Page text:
In addition to the gifts of community and vulnerability, small churches are blessed with the capacity to try new things more easily than our larger counterparts. They can in the right circumstances be nimble and agile.

Sure, small churches are known for being averse to change. They often have members who are reluctant to give up control of some particular aspect of the congregation’s life, whether worship, music, outreach or finances. They can be closed systems with well-identified role players, each doing what he or she has always done, leaving little if any room for newcomers or for change. But it doesn’t have to be that way.

With fewer people in the pews to satisfy or mobilize, small churches can move and even experiment more readily than larger congregations can. Small churches can take a worship service outdoors or down the street on a moment’s notice. They can easily change how they do processions for a season to see whether another approach might be more meaningful.

Small churches can change their meeting time or the way they engage with the surrounding community with surprising swiftness. They can more readily talk about and explain, discuss, and even argue about changes with each other, and then break bread together in fellowship.

At the Advocate, for example, our relatively small size has enabled us to find times and ways throughout the church year to name and celebrate the ministry and vocation of the laity in the world. Through commissions, prayers and celebrations, our people are better able to connect their faith and their work.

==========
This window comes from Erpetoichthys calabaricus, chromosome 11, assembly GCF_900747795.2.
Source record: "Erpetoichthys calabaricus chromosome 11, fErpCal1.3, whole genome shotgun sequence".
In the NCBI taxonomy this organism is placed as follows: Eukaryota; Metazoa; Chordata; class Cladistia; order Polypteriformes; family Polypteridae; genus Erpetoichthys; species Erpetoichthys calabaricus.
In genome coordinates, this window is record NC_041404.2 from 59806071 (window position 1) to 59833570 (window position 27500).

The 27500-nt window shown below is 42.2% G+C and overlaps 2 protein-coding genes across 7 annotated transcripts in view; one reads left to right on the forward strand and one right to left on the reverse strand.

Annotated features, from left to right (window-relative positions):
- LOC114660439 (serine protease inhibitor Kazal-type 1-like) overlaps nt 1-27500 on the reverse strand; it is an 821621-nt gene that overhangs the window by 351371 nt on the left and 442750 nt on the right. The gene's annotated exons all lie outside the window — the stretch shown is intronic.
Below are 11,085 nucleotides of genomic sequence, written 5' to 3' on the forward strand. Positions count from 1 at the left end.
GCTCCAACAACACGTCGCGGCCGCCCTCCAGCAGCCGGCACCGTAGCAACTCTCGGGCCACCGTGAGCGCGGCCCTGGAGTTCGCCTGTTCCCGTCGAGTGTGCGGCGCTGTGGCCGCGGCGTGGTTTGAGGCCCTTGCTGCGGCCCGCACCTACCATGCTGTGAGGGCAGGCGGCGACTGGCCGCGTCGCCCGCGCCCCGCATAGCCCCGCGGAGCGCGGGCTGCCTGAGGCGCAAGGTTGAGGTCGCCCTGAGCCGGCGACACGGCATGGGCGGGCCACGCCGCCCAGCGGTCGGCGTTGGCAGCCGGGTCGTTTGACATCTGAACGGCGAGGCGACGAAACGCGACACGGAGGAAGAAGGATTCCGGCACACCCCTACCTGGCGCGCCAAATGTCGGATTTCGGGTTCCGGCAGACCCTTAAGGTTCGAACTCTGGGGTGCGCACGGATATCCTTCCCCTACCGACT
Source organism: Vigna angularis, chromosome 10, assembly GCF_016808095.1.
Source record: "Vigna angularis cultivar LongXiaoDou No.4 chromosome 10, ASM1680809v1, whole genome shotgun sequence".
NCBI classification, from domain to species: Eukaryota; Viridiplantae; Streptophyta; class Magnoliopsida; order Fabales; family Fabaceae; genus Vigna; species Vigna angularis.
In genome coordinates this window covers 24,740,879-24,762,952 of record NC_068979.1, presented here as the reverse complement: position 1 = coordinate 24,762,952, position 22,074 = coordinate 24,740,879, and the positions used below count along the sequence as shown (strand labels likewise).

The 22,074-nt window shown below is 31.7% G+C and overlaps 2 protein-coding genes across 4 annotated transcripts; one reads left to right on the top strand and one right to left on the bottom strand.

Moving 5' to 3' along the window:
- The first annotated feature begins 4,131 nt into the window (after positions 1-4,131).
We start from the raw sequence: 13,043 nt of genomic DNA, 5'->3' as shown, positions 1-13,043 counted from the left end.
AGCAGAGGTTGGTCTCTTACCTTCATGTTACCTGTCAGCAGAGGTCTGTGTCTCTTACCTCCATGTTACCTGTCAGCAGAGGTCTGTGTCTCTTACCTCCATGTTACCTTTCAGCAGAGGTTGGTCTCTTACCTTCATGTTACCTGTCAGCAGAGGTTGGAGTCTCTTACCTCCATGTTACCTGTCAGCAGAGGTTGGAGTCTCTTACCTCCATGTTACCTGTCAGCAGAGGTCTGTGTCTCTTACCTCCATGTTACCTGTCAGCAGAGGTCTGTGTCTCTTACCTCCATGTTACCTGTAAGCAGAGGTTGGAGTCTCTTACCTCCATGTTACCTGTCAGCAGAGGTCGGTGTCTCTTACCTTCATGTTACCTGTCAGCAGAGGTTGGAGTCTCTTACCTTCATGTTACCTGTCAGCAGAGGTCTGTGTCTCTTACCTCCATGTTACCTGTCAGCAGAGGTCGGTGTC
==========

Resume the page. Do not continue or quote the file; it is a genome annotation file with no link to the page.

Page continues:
Not far away, in Oxford, N.C., St. Cyprian’s Episcopal Church, a small, once-struggling historically African-American mission, offers an object lesson in change. After years of slow decline, the church embraced a call to be a place of reconciliation, healing and hospitality in a town with a notably racist past. The transformation of the congregation and its surrounding community has been palpable.

To some, words like “evolution,” “innovation,” “change” and “experiment” are frightening, distasteful, even heretical. But if the Spirit is moving in the church, we need to be alert to the ways the Spirit might be calling us to change.

Both as individuals and as congregations, too many of us have grown accustomed to certain ways of being and doing church. As with any change, the prospect of doing church in new and different ways seems uncomfortable, even frightening. It can require a deep and painful “letting go.”

Small churches have been letting go for years. They know what it means to be part of the body of Christ, and to have the gifts of vulnerability and flexibility.

They are called to lead the way. I pray that they will answer the call. And I pray that the wider church will find ways to encourage and nurture that call.

The paleontologists are right: Evolutionary innovation occurs most easily and quickly in small populations.